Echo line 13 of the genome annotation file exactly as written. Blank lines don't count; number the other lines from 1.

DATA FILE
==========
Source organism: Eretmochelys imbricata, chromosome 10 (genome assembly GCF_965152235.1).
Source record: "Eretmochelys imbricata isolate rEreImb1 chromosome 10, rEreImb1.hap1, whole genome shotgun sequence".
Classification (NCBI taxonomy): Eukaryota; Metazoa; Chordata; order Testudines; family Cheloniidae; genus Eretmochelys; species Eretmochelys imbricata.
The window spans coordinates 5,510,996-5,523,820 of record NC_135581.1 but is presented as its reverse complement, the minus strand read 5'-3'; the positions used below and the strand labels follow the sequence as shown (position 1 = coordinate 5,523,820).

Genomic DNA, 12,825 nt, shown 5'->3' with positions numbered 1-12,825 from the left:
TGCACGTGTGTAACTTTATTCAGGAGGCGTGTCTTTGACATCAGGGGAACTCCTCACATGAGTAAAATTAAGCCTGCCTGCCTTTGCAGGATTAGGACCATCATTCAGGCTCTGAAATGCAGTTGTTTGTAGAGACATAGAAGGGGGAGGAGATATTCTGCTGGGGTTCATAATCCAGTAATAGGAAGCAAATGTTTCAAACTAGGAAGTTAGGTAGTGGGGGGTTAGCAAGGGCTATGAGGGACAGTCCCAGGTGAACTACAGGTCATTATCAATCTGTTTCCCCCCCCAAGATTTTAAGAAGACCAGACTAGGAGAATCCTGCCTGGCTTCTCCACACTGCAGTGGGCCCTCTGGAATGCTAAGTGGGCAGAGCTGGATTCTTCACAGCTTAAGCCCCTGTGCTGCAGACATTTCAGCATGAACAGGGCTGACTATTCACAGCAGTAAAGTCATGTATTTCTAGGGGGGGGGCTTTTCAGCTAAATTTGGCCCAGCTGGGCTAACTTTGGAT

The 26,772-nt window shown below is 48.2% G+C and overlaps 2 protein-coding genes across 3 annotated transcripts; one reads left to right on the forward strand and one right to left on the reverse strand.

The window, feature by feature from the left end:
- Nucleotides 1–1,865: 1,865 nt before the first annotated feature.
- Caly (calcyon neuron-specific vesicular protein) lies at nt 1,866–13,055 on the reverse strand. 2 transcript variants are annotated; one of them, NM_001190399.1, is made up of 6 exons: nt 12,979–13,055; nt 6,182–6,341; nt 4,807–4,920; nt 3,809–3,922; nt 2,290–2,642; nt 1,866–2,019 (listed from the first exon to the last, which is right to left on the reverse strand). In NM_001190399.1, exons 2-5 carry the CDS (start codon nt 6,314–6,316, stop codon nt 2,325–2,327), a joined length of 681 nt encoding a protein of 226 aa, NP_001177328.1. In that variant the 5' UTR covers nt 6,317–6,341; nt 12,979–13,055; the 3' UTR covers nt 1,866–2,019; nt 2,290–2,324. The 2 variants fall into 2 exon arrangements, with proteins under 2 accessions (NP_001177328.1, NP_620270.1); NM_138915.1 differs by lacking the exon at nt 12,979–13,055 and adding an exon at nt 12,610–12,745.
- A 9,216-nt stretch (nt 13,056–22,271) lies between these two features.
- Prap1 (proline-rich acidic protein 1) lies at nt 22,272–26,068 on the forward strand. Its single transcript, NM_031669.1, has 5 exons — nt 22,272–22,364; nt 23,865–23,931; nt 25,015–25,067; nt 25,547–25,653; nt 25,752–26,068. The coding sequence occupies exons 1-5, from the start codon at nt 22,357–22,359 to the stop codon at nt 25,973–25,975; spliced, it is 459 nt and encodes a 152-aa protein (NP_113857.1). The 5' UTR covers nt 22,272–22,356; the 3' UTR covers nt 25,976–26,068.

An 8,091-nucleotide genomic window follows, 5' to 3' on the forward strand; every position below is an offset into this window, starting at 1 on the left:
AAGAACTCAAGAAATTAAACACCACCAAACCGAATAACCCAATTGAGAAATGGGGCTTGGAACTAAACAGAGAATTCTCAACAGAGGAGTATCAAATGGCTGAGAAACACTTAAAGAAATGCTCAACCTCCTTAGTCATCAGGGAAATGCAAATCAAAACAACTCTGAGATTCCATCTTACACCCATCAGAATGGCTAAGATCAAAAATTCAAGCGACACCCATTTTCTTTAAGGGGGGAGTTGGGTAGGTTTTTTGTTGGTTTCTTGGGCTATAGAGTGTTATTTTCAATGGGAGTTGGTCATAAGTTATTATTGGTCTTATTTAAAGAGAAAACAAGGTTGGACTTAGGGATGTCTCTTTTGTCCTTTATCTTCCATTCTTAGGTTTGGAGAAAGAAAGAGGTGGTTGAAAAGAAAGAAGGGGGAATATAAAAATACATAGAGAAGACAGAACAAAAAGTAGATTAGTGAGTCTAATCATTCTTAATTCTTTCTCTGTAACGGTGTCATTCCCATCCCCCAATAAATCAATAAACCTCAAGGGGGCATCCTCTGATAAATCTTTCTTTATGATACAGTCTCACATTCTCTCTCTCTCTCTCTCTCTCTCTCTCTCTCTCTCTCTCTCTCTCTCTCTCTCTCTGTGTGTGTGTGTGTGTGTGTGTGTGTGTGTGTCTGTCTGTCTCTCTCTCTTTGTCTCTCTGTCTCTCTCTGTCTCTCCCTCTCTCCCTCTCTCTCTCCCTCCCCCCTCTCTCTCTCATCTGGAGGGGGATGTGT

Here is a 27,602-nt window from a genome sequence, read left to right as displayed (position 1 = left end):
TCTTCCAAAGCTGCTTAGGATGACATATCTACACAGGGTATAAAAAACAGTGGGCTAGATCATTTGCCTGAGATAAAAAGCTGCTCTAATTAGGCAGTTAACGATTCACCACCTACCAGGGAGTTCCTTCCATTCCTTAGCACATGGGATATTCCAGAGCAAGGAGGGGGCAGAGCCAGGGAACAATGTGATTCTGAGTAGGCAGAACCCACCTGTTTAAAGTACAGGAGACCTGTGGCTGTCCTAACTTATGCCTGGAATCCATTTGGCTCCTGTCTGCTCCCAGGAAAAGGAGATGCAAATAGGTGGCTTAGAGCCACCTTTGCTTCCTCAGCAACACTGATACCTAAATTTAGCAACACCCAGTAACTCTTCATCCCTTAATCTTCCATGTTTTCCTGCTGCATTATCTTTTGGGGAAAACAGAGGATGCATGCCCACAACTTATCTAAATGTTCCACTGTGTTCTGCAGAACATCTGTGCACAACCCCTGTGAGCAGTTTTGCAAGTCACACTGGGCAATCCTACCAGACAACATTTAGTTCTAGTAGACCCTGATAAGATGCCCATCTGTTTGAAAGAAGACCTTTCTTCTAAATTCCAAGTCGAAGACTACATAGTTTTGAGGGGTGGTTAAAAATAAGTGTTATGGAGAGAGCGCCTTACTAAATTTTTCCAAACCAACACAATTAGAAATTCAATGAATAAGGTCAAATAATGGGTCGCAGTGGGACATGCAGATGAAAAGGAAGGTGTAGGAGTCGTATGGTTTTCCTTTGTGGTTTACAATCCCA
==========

An 8,091-nucleotide genomic window follows, 5' to 3' on the forward strand; every position below is an offset into this window, starting at 1 on the left: